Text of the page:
In private equity, fund managers are typically compensated with both a fee (two percent of assets) and substantial share (20 percent) of the fund’s profits. Those profits are called “carried interest” and they’re classified as long-term capital gains, which are taxed at 15 percent — much lower than wage income, on which the top marginal rate is 35 percent. But unlike the fund’s main investors, the manager typically doesn’t put up more than a nominal share of the fund’s actual capital. In other words, this so-called “carried interest loophole” allows private equity fund managers to treat the money they make in exchange for their labor as if it was a return on an investment — even though they haven’t made such an investment at all.This kind of information is not really common knowledge. To me, these types of rules are so byzantine, and so unused by regular folks, that exposing them is a good thing, even if it might not be politically expedient to Mitt Romney.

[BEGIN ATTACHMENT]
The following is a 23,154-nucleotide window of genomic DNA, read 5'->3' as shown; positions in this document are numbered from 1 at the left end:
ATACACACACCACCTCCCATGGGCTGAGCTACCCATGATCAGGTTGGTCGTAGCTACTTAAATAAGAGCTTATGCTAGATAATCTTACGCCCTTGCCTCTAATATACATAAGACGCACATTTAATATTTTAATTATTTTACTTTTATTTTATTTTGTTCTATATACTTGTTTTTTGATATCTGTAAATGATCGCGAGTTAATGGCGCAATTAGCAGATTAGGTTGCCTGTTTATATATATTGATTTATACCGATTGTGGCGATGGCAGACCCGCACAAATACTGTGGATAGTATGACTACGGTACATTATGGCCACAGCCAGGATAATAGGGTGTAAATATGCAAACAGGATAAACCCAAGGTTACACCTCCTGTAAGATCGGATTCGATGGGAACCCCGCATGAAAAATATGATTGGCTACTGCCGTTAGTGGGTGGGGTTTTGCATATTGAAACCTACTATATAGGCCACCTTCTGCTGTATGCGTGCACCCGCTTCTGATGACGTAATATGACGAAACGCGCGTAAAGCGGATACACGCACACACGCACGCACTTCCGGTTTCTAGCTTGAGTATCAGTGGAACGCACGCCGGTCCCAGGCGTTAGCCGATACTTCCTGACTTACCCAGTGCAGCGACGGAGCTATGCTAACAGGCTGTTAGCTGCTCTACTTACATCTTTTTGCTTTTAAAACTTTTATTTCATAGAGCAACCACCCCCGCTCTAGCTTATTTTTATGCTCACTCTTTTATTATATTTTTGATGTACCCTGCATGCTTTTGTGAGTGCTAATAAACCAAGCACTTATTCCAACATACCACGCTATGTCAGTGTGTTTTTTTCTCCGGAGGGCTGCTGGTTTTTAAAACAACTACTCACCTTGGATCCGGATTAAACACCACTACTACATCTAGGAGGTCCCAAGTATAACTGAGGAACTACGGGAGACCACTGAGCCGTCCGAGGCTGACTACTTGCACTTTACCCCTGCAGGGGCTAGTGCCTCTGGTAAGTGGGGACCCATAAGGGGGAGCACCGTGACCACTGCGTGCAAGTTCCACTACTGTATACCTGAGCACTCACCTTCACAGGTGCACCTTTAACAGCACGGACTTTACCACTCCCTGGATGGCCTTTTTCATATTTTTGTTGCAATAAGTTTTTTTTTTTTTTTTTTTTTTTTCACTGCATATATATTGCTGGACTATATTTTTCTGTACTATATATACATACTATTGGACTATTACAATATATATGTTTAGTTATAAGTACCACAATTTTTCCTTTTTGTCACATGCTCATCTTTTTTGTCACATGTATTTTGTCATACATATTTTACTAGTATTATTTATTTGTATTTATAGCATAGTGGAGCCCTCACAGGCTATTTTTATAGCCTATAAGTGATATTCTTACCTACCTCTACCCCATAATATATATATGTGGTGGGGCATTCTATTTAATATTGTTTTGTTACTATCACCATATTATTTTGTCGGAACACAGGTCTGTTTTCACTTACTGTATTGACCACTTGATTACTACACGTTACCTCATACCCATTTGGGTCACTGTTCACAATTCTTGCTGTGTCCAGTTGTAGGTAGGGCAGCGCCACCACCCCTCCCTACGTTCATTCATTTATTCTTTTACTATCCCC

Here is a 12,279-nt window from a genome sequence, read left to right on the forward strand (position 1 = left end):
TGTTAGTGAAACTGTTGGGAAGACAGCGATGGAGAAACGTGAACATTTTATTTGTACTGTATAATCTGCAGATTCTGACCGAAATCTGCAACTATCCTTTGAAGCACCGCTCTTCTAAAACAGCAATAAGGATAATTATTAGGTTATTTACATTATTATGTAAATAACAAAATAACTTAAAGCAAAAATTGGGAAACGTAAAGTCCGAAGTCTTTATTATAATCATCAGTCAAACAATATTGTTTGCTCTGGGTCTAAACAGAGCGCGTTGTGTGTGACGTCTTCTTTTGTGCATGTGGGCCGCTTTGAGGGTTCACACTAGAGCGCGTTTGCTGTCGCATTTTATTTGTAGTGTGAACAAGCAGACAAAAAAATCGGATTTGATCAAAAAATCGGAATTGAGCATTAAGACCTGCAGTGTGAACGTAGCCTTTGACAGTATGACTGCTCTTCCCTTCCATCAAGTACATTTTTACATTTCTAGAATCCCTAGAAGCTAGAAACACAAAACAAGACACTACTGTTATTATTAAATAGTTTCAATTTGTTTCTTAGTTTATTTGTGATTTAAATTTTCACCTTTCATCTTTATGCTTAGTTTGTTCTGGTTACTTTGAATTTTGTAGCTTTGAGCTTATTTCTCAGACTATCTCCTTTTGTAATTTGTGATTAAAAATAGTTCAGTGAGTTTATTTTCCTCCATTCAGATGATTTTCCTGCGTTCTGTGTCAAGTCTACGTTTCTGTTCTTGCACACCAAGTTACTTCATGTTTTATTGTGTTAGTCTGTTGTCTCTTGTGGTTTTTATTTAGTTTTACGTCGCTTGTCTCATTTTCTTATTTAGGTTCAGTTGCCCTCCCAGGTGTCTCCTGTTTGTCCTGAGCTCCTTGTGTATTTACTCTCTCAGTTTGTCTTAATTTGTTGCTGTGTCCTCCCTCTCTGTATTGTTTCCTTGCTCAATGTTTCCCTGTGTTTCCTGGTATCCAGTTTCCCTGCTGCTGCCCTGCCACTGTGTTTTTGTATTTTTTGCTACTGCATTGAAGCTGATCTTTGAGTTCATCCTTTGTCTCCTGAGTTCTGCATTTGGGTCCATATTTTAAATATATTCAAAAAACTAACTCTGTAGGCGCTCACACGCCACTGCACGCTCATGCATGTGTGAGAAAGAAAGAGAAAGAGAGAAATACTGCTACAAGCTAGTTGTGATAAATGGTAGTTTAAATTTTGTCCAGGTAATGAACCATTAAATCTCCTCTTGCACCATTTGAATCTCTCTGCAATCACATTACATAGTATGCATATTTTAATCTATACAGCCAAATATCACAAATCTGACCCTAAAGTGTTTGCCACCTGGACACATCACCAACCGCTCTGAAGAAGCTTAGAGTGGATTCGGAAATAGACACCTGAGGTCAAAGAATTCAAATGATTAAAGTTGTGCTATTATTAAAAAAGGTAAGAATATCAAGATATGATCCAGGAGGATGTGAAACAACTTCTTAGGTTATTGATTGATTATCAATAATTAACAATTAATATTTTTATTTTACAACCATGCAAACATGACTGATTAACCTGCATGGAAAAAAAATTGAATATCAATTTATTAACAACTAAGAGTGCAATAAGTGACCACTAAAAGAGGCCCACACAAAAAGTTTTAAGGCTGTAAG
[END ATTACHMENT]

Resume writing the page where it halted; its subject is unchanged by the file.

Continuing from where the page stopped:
Thursday, January 5, 2012
Making Money from Money, not Work
Brian Beutler at TPM explains why Romney is so reticent to provide his tax returns to the public: he suspects that it will not only let people know just how stinking rich he is (hint: he's probably in the 1%), but also drive home that money fund managers make a lot of investment profit that is not taxed at the normal tax rates: